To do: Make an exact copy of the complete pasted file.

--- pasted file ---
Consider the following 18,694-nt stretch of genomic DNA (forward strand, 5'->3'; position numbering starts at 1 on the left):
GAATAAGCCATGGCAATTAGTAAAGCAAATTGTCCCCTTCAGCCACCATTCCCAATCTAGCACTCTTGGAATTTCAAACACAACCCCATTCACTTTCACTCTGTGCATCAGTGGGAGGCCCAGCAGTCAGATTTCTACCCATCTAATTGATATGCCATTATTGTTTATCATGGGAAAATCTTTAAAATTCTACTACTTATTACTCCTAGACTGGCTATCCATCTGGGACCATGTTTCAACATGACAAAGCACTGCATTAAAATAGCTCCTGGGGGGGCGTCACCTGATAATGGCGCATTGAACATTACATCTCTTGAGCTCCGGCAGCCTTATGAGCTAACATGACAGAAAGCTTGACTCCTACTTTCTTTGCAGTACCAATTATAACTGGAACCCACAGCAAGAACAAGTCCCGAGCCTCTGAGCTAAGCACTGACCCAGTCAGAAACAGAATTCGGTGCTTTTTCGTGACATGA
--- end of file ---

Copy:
Consider the following 18,694-nt stretch of genomic DNA (forward strand, 5'->3'; position numbering starts at 1 on the left):
GAATAAGCCATGGCAATTAGTAAAGCAAATTGTCCCCTTCAGCCACCATTCCCAATCTAGCACTCTTGGAATTTCAAACACAACCCCATTCACTTTCACTCTGTGCATCAGTGGGAGGCCCAGCAGTCAGATTTCTACCCATCTAATTGATATGCCATTATTGTTTATCATGGGAAAATCTTTAAAATTCTACTACTTATTACTCCTAGACTGGCTATCCATCTGGGACCATGTTTCAACATGACAAAGCACTGCATTAAAATAGCTCCTGGGGGGGCGTCACCTGATAATGGCGCATTGAACATTACATCTCTTGAGCTCCGGCAGCCTTATGAGCTAACATGACAGAAAGCTTGACTCCTACTTTCTTTGCAGTACCAATTATAACTGGAACCCACAGCAAGAACAAGTCCCGAGCCTCTGAGCTAAGCACTGACCCAGTCAGAAACAGAATTCGGTGCTTTTTCGTGACATGA